- you are pregnant or are planning to become pregnant
- you are breastfeeding or are planning to breastfeed
- you are about to have any blood tests
Do not take any other medicines whether they require a prescription or not without first telling your doctor.
Tell your doctor if you feel midazolam is not helping you.
Things you must not do
Do not drive or operate machinery until you know how midazolam affects you.
Midazolam may cause drowsiness or dizziness in some people and therefore may affect alertness. Make sure you know how your react to midazolam before you drive a car or operate machinery, or do anything else that could be dangerous if you are drowsy, dizzy or not alert.
Do not have any alcohol for at least 12 hours after you have been given midazolam.
Things to be careful of
Be careful if you are elderly, unwell, drinking alcohol or taking other medicines.
Some people may experience side effects such as drowsiness, confusion, dizziness and unsteadiness, which may increase the risk of a fall.
Possible side effects
Tell your doctor as soon as possible if you do not feel well when you have been given midazolam or if you have any questions or concerns.
All medicines can have side effects. Sometimes they are serious, most of the time they are not.
All medical procedures which involve the use of an anaesthetic have risks, which your doctor will discuss with you.
In elderly, or high risk patients, death has resulted rarely due to a slowdown of the heart and lungs.
Tell your doctor if you notice any of the following:
- drowsiness, tiredness
- dizziness, unsteadiness
- loss of memory, inattentiveness, confusion, lack of concentration
- headache, hangover feeling in the morning
- slurred speech
- unpleasant dreams
- blurred vision
- pain, redness or hardness at the injection site
- muscle stiffness or inflammation of the vein
- coughing, hiccups
- feeling sick with or without vomiting
Tell your doctor as soon as possible if you notice any of the following.
These may be serious side effects and you may need medical attention:
- difficulty breathing
- changes in pulse rate and blood pressure
- sudden anxiety or excitation
- hallucinations or delusions
- severe sleep disturbances
Other side effects not listed above may occur in some patients.
If you think you are having an allergic reaction to midazolam, tell your doctor immediately or go to the Accident and Emergency department at your nearest hospital.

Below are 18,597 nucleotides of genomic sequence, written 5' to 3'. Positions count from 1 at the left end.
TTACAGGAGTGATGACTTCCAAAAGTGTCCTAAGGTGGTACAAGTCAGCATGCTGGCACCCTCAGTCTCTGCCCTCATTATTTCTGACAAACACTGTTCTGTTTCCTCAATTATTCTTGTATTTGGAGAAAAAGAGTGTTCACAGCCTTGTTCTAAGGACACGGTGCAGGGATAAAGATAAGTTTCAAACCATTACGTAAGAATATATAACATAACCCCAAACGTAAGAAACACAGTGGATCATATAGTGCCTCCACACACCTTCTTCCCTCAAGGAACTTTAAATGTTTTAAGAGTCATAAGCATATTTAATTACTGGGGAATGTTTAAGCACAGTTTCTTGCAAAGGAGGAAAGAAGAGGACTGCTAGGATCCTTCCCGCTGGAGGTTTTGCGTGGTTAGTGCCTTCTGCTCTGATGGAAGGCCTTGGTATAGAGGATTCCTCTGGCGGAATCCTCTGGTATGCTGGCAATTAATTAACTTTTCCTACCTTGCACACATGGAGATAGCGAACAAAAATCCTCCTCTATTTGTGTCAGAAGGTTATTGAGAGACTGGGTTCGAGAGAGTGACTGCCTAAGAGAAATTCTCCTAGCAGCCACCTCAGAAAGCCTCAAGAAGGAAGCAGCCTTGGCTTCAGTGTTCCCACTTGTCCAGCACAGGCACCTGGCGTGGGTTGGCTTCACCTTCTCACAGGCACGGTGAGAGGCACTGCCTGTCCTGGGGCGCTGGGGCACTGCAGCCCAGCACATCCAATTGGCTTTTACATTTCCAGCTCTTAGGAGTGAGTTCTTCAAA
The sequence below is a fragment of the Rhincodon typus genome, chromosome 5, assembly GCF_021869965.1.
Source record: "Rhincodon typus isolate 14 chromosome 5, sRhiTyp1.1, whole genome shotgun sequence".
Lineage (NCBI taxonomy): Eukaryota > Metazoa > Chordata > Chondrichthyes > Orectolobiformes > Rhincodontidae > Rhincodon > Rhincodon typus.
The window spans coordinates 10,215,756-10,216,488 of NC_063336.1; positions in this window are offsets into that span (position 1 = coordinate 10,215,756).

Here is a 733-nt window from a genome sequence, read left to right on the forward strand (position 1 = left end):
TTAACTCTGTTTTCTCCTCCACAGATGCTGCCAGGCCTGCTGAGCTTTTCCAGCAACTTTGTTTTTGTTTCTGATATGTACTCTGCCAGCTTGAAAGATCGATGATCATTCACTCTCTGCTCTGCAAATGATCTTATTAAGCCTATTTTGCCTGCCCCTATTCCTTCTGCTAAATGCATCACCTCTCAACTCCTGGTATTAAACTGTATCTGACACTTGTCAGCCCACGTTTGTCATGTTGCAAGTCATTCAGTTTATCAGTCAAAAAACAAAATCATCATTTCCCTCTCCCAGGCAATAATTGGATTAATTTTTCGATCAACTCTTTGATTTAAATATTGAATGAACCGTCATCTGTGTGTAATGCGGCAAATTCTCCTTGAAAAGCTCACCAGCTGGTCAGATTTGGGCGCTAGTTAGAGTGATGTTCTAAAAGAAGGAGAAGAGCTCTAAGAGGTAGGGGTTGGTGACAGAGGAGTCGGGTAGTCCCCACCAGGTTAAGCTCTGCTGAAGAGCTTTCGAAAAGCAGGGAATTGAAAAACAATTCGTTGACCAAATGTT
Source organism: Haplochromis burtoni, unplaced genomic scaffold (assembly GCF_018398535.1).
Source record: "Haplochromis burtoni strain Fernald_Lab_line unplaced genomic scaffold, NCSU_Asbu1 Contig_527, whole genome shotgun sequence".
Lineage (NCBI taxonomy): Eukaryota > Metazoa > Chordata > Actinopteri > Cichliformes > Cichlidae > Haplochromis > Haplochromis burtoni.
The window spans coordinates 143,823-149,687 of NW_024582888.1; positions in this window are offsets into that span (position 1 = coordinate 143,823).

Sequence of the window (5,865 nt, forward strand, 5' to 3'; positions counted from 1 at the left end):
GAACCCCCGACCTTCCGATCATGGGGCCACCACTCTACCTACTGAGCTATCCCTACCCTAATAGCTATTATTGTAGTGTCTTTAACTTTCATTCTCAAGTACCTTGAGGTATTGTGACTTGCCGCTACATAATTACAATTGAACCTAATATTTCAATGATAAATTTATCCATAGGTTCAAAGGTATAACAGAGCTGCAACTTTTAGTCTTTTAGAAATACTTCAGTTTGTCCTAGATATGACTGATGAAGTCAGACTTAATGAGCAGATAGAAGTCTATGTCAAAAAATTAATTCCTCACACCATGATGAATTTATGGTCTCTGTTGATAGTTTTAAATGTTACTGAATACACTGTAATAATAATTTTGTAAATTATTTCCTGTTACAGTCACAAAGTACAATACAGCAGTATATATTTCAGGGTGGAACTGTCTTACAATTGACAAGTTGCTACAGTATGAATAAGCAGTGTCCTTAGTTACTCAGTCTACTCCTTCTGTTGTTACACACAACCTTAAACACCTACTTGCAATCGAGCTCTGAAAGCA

Symptoms of an allergic reaction may include some or all of the following:
- cough, shortness of breath, wheezing or difficulty breathing
- swelling of the face, lips, tongue, throat or other parts of the body
- rash, itching or hives on the skin
- hay fever-like symptoms.
Storage and disposal
Midazolam will be stored in the pharmacy or on the ward. It is kept in a cool dry place where the temperature stays below 30°C. It should be protected from light.
Midazolam solution for injection is used for one dose in one patient only. Any remaining contents should be discarded.
What MIDAZOLAM APOTEX solution for injection looks like
Clear colourless to pale yellow solution for injection.
Midazolam ampoules 5mg/5mL, 15mg/3mL, 50mg/10mL, come in a pack sizeof 5 ampoules.
Midazolam ampoules 5mg/1mL come in a pack size of 10 ampoules.
* Not all strengths, pack types and/or pack sizes may be available.
Each ampoule contains 5mg/5mL and 5mg/1mL of midazolam as the active ingredient.
It also contains the following inactive ingredients:
- sodium chloride
- hydrochloric acid
- sodium hydroxide
- water for injections
Australian Registration Numbers
Midazolam-APOTEX 1mg/mL solution for injection ampoules:
5mL AUST R 217663.
Midazolam-APOTEX 5mg/5mL solution for injection ampoules:
1mL AUST R 217657
3mL AUST R 217658
10mL AUST R 217659.
Apotex Pty Ltd
16 Giffnock Avenue
Macquarie Park NSW 2113
This leaflet was last updated in February 2015.